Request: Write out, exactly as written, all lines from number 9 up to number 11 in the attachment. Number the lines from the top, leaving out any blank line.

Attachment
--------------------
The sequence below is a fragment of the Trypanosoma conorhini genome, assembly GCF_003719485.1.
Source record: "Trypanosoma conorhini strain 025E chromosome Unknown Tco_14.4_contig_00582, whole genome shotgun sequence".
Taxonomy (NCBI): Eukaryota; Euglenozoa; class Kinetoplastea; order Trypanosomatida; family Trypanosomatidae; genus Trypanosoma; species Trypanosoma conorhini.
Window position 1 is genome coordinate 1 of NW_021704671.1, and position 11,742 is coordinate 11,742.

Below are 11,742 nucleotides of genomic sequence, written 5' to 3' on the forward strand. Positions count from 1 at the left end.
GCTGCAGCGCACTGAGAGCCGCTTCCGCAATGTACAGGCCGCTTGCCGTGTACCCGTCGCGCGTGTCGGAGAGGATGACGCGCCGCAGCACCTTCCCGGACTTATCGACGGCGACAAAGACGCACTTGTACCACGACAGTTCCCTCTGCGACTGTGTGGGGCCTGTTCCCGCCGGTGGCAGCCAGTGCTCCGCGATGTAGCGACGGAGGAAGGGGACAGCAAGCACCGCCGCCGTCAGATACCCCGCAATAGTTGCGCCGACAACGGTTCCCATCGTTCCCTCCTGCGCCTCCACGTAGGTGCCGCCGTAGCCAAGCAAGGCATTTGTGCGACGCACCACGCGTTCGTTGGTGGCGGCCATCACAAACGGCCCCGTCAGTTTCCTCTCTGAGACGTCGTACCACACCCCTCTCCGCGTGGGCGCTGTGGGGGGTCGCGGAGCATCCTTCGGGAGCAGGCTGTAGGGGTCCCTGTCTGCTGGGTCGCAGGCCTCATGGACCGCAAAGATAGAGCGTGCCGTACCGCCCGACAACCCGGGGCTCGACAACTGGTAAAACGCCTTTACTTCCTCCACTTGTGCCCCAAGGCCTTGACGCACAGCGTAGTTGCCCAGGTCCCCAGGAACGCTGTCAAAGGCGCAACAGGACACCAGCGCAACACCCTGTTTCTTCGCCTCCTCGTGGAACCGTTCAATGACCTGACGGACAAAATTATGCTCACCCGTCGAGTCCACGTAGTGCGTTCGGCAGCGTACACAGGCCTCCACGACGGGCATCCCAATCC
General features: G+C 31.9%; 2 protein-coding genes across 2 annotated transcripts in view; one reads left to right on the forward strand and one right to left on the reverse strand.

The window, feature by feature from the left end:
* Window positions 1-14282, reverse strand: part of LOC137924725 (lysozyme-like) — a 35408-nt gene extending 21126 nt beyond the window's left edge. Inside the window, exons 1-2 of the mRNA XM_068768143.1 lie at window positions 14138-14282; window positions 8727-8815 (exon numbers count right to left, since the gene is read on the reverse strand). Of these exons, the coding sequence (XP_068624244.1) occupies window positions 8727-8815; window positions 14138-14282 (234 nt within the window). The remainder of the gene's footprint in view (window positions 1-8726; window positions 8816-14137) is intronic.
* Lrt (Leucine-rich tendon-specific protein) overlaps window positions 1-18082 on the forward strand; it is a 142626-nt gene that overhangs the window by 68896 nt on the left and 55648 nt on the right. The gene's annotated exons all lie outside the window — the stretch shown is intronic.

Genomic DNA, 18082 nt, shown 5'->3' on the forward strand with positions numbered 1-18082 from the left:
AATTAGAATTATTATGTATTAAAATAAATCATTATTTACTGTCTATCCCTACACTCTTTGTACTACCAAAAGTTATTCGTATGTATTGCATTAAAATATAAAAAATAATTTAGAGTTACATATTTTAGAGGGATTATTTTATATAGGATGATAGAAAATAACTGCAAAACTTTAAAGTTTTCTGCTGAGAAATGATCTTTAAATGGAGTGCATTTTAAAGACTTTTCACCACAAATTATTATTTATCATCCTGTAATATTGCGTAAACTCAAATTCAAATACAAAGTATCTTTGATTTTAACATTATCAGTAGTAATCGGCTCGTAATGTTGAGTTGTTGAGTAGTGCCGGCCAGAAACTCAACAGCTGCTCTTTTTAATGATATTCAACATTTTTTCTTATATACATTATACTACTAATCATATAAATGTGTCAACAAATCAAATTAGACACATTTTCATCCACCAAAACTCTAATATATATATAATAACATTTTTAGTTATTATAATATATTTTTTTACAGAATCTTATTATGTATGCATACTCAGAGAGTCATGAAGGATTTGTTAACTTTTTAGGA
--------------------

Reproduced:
* Window positions 1-14282, reverse strand: part of LOC137924725 (lysozyme-like) — a 35408-nt gene extending 21126 nt beyond the window's left edge. Inside the window, exons 1-2 of the mRNA XM_068768143.1 lie at window positions 14138-14282; window positions 8727-8815 (exon numbers count right to left, since the gene is read on the reverse strand). Of these exons, the coding sequence (XP_068624244.1) occupies window positions 8727-8815; window positions 14138-14282 (234 nt within the window). The remainder of the gene's footprint in view (window positions 1-8726; window positions 8816-14137) is intronic.
* Lrt (Leucine-rich tendon-specific protein) overlaps window positions 1-18082 on the forward strand; it is a 142626-nt gene that overhangs the window by 68896 nt on the left and 55648 nt on the right. The gene's annotated exons all lie outside the window — the stretch shown is intronic.

Genomic DNA, 18082 nt, shown 5'->3' on the forward strand with positions numbered 1-18082 from the left: